...and his religious verse have an extremely close relationship and this manifests itself in the presence of religious imagery and reference in his love poems, the presence of imagery in his religious poems that is more akin to that from courtly love, and in his style and technique. It is this sense of Donne's individuality that creates two types of poetry that, for all their differences, are strikingly similar.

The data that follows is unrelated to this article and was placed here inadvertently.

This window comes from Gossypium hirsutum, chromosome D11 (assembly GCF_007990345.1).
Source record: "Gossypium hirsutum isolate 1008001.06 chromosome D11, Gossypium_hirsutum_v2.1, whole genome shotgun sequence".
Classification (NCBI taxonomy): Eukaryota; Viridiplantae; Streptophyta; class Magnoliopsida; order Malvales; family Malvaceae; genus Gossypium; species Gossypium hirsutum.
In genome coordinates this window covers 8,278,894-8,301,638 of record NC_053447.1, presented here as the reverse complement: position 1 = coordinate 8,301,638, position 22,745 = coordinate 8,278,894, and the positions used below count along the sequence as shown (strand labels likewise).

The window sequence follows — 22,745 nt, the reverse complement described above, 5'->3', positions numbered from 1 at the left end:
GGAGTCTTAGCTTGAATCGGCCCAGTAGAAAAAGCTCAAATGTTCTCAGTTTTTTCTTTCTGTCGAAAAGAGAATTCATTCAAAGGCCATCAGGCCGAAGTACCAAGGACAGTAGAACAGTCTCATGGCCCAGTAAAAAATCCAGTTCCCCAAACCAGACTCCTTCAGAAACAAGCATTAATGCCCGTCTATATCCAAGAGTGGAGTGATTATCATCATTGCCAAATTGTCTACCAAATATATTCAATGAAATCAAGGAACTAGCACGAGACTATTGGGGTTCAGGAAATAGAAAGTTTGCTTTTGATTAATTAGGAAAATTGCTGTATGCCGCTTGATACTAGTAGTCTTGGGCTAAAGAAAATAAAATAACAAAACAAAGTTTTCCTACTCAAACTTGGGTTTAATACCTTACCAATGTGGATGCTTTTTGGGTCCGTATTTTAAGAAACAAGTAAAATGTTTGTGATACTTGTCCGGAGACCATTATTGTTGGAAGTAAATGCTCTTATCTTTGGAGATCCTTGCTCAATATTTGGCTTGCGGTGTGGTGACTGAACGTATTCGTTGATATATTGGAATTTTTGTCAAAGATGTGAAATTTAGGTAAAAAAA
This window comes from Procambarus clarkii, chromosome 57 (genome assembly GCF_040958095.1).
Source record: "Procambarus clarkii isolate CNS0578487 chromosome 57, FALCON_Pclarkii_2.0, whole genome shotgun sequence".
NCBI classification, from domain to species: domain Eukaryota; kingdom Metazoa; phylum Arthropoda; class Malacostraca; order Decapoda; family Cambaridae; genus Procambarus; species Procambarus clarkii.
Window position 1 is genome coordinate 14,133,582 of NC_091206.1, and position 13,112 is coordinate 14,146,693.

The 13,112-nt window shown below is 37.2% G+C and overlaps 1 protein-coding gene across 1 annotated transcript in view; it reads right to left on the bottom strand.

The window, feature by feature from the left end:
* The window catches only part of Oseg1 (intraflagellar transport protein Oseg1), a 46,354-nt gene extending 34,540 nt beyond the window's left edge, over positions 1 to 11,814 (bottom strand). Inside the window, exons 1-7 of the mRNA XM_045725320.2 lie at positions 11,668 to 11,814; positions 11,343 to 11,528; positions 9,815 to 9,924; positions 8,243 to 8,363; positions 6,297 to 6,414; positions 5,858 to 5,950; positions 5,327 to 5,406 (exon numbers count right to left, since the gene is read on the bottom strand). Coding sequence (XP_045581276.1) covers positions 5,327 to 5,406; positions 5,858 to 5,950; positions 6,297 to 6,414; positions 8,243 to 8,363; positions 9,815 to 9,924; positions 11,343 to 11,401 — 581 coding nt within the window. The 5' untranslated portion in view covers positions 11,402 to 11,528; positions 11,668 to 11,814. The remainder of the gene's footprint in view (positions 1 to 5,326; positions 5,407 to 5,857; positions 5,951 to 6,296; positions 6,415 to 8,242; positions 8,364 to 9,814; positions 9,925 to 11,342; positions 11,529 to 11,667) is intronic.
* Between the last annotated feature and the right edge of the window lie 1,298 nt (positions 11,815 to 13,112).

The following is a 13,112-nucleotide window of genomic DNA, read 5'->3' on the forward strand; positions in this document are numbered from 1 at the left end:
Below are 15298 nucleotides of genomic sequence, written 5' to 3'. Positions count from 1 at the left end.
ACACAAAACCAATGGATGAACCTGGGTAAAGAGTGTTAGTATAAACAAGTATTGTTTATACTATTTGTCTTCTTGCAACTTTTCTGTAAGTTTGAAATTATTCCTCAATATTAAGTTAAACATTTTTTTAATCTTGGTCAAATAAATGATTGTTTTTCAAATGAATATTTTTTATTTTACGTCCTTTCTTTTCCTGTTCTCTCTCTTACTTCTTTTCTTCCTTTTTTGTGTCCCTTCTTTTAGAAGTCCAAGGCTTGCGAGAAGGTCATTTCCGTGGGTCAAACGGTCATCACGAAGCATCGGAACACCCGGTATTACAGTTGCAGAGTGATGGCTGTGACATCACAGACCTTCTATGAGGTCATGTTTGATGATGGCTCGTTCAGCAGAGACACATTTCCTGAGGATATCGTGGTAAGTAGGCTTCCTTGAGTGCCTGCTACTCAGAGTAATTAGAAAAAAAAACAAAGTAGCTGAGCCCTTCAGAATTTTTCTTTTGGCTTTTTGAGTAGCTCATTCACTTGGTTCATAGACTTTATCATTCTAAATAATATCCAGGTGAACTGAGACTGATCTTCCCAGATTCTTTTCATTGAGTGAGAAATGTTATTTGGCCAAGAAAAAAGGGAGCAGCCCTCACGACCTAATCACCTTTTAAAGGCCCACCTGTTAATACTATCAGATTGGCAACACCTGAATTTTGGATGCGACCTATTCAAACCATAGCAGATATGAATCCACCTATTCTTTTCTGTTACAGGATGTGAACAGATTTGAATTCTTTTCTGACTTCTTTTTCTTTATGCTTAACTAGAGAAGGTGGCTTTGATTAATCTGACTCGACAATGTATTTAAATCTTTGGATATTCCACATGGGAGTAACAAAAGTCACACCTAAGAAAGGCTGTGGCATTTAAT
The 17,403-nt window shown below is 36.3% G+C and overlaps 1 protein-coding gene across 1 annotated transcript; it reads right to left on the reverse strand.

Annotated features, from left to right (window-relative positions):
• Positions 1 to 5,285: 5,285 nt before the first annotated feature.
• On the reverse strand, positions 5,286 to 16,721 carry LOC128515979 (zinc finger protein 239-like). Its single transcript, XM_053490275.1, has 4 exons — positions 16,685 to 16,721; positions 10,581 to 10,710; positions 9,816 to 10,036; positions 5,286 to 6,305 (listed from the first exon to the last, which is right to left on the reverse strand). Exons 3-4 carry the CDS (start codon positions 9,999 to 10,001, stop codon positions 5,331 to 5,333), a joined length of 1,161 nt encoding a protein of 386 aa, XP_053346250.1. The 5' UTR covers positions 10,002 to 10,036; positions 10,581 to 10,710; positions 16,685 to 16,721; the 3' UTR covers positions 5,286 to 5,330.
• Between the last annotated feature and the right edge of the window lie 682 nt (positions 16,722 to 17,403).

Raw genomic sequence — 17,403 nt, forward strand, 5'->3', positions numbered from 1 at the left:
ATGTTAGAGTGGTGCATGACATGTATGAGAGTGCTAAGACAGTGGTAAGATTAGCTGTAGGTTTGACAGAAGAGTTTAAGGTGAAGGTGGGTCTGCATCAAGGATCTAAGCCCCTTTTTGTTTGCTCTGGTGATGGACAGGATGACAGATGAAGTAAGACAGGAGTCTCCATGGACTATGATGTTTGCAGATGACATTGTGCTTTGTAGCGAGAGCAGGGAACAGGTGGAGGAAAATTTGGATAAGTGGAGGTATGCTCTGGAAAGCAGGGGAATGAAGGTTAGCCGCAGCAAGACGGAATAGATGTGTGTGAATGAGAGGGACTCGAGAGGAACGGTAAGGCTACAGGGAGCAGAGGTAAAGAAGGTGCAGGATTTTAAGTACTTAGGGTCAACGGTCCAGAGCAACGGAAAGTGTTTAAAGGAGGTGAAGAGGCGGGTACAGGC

The holy sonnets refer to the old love poet characteristics of Donne, such as in I am little world' when he remembers the fire of lust', or his words to his profane mistress' in what if this present'. However now he regrets and repents' his tears wasted on his past idolatries of women, as he now feels such sensual love is far inferior to his present love for God, and even feels that such a past was, 'my sin' (Oh might these sighs'). But Donne does not render his previous courtly love completely devoid of significance, as in Since she whom I lov'd', a sonnet about his devotion to God now his wife has died, he claims that his amorous' soul was led to divine love by his experiences in secular, earthly love; admiring her my mind did whet to seek thee God'. In what if this present', Donne's former persona and present one merge when his imagined picture of Christ in...